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Top Closing Techniques For SaaS That Work

In a perfect world, a prospect would come to your website, see how great your product is and rush to sign up for your most expensive plan right away!

Yet, SaaS sales is not all rainbows and unicorns. It might take some pushing and pulling to seal the deal. Apart from intricate nurturing sequences and follow-ups, there are many situations when you need to jump in and close the sale personally.

Working in SaaS sales for over 4 years (and 9 years in software sales in general), I’ve had my share of objections and tough customers. But I’ve managed to close a ton of deals too and learned a lesson or two along the way.

In this article, I’d like to share some proven tactics that can help you close more deals.

How does sales closing work in SaaS?

There is one thing that makes SaaS sales different (and, as some might think, easier) – free trial or the freemium option.

Sure, getting a prospect to sign up for a trial or a freemium plan is relatively easy – after all, it’s free! Yet, it’s not the conversion you’re looking for. You need loyal, paying customers and not one-off users.

You also can’t expect the product to “sell itself” once the lead is in for a test drive. There simply might not be enough time or available features for them to see the full potential of your product.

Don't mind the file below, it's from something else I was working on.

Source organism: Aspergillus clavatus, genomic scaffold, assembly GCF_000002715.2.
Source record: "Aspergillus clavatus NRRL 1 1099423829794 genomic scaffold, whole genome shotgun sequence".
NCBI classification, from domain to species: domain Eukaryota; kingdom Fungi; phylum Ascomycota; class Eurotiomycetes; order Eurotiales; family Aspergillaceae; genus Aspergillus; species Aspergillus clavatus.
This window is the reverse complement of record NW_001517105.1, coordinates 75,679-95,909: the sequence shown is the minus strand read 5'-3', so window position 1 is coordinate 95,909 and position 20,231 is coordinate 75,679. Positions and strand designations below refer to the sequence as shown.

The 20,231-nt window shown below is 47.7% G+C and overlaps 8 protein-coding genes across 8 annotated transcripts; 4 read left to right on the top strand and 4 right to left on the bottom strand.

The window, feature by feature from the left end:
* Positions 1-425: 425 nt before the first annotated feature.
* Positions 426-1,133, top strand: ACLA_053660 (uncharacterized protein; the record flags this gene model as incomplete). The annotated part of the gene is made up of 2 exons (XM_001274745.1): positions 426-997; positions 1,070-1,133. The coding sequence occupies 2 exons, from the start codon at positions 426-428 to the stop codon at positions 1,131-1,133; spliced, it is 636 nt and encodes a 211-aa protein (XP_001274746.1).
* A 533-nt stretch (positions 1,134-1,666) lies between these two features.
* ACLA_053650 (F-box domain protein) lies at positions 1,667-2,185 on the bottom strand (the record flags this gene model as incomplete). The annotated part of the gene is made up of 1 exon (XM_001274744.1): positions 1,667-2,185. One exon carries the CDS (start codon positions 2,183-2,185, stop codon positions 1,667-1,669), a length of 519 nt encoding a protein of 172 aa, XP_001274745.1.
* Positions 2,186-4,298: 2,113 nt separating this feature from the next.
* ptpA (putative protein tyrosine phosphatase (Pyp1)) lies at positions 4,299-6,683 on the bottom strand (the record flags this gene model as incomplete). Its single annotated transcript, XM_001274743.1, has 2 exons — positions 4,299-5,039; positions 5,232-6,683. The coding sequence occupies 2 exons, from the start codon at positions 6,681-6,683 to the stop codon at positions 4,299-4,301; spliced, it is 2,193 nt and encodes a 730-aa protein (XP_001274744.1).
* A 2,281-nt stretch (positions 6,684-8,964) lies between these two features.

It takes a lot of work to make prospects stay with you after the trial ends and actually pay for your product. You should be ready to send multiple follow-ups at different stages of the sales cycle and jump on more than one call. 

And yet, when it comes to closing a sale, you might find yourself frustrated and not knowing how to seal the deal. That is where the tactics we will talk about below come in handy.

Closing a SaaS sale: 7 techniques that work (and 3 tactics that don’t)

Closing more deals is rightfully the top sales priority for most companies, according to the State of Inbound report.

It’s also one of the most challenging parts of a sales process, stumping 28% of sales reps. Which comes as no surprise – after all, people don’t let go of their hard-earned money so easily.

And when it comes to SaaS sales, the buying decision might be even harder to make because it means a long-term commitment, not a one-time purchase.

For those of you who’ve been struggling to close their sales, here are some of the proven tactics that help me win more deals, faster.

Important: Before you proceed with any of the listed techniques, make sure it’s the actual decision-maker that you’re talking to and that they are at the right stage of their buying process (know enough about your product, have had a demo, etc.) to close. 

Get face to face